This week The Door and The End SIJS Backlog Coalition issued a report showing how youth approved for Special Immigrant Juvenile Status (SIJS) have been stuck in a backlog, waiting in limbo to get permanent status in the United States. The report includes important new data on the issue, information from interviews with youth, and recommendations for policy change. The report is titled “Any Day They Could Deport Me”: Over 44,000 Immigrant Children Trapped in the SIJS Backlog. The report was co-authored by Rachel Davidson of The Door and Laila Hlass Professor of Practice at Tulane Law School and as a result of collaborative efforts including work by youth researchers Maria Huerta Rodriguez and Ivonne Silva and efforts to analyze data by the Migration Policy Institute.
Children who have been abused, abandoned, and/or neglected must go through many steps to seek and ultimately be approved for SIJS, including going to state court and applying for the legal protection before an immigration agency while also typically navigating removal proceedings in immigration court. Even though children and youth have gone through many steps, have been found to meet certain requirements and approved for SIJS, they are still not protected in many ways and are left in a limbo for years.
The report includes an analysis of data regarding SIJS applications and SIJS-based green cards received after suing USCIS under the Freedom of Information Act. Children and youth from El Salvador, Guatemala, Honduras, and Mexico wait anywhere from two to five years for their green cards after being approved for SIJS. While they wait, “®hey cannot work lawfully, cannot access federal financial aid for college, struggle to age out of foster care into independent adulthood, and often find themselves at risk of homelessness, trafficking, wage theft and deportation—the exact harms that SIJS was created to protect these children from” as stated in the report’s Executive Summary.
Additionally, children and youth are not provided appointed attorneys in immigration court, and many children and youth must represent themselves while their cases, and sometimes, lives are at stake. The report also found, “®he SIJS backlog has a negative impact on access to representation for immigrant youth.” Nonprofit organizations do not have capacity to represent all children and youth in immigration proceedings, and many times pro bono attorneys must fill that gap, but there is also not enough pro bono engagement to meet the need.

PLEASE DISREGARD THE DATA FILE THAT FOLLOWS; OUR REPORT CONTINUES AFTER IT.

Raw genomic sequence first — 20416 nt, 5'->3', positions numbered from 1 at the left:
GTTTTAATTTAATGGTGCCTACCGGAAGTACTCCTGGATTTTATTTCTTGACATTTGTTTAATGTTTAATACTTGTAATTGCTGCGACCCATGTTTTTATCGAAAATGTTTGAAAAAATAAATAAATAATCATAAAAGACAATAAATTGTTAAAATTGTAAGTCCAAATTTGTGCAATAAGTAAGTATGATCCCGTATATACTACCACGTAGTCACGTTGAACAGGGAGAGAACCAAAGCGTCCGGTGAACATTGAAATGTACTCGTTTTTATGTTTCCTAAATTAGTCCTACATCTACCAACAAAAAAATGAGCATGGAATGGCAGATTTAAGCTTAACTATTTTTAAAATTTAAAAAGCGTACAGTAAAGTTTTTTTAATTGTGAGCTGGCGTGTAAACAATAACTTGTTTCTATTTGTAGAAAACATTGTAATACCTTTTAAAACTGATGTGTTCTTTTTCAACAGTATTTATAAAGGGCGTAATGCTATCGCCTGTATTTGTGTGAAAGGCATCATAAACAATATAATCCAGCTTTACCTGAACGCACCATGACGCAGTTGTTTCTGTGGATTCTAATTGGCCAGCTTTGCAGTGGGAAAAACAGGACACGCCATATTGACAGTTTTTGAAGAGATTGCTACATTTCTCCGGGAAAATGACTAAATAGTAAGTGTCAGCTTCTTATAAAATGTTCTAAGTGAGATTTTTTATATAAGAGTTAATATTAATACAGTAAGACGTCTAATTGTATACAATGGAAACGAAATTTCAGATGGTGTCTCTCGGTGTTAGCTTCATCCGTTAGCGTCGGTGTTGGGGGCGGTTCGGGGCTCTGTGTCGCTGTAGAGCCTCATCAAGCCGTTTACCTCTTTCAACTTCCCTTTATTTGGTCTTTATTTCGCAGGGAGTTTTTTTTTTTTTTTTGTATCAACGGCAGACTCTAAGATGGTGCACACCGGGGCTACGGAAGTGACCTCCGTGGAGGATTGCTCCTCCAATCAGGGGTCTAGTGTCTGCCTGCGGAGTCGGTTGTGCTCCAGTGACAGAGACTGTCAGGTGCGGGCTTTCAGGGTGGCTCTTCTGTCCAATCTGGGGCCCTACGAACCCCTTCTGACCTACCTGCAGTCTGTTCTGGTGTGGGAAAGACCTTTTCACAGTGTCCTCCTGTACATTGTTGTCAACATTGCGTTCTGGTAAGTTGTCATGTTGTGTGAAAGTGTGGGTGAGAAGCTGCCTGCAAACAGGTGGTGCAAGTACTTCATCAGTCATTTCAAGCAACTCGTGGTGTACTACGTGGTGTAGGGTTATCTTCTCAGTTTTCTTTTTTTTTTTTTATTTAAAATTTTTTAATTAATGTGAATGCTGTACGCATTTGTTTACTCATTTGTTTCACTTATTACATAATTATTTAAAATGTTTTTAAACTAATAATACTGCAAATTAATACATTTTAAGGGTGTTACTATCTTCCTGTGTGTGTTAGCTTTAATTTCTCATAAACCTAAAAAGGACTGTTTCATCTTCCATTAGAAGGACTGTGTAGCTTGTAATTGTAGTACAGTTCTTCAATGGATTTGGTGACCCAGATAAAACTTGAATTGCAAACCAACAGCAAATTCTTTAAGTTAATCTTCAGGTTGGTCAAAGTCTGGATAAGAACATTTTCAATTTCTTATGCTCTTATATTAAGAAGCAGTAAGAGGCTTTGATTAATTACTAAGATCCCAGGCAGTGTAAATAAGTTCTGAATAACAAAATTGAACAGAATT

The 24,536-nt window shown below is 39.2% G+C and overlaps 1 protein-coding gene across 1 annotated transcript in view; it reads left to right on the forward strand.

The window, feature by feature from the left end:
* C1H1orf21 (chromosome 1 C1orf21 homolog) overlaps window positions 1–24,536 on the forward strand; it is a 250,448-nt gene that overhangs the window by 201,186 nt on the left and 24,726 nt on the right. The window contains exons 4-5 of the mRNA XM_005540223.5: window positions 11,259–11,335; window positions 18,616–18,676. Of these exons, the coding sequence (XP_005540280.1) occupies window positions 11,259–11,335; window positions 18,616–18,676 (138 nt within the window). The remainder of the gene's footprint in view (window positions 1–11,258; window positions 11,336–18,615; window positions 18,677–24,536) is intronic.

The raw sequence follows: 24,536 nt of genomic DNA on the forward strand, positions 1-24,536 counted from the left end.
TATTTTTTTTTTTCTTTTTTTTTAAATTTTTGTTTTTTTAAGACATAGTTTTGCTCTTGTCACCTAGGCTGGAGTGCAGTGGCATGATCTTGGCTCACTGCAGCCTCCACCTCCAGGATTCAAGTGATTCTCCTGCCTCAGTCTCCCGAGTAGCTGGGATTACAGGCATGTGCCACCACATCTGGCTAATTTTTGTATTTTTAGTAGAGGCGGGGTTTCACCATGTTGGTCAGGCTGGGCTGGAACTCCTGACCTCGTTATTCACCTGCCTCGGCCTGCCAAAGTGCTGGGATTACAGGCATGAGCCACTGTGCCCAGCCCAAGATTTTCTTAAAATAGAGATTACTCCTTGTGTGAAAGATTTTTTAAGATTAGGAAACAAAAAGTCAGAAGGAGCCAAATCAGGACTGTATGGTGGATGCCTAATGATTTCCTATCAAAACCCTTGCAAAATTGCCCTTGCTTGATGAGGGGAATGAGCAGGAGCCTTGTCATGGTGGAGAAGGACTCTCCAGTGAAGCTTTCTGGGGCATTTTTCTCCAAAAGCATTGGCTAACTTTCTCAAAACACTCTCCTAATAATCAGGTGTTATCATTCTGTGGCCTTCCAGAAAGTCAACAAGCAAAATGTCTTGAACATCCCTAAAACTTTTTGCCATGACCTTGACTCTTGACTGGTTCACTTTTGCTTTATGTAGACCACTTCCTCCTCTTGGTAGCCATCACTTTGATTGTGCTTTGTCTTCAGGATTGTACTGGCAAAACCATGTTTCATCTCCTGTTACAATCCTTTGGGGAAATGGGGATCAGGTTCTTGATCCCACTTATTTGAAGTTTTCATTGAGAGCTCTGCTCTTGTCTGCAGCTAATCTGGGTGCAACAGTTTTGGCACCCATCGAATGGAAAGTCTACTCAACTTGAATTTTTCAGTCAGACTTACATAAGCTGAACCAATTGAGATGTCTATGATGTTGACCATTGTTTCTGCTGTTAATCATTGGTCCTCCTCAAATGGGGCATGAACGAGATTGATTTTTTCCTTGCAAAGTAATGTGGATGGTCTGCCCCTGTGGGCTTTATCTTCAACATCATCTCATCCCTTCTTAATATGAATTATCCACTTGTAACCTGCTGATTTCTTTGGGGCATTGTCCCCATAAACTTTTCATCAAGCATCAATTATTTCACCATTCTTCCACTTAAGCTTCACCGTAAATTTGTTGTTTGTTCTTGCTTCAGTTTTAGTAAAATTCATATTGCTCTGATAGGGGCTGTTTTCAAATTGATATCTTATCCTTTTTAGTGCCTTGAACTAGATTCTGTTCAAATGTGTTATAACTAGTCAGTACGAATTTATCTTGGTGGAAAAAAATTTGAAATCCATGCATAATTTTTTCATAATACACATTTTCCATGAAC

The report shows how the backlog negatively impacts children and youth and burdens child welfare advocates and immigration legal providers, as well as agencies and immigration courts. The report also details specific actions that can help end the SIJS backlog and provide children the protection they need, protection that was intended when they were granted SIJS.
CILA’s Director Dalia Castillo-Granados is on the End SIJS Backlog Steering Committee and previously wrote a blog post on the issues: A Long Wait for Special Immigrant Juveniles Means a Risk of Deportation. The American Bar Association (ABA) adopted a SIJS policy resolution during the 2021 ABA Midyear Meeting seeking protection for SIJS beneficiaries.
Get Involved to Help Youth
Help Youth Seek SIJS Protection: There are currently nearly 60 pro bono opportunities nationwide posted on CILA’s platform, Pro Bono Matters for Children Facing Deportation, to help children and youth seeking protection in the United States, and many of these youth are seeking SIJS relief.
Help Youth Affected by the Backlog: The End SIJS Backlog Coalition provides ways to advocate and get involved on their website.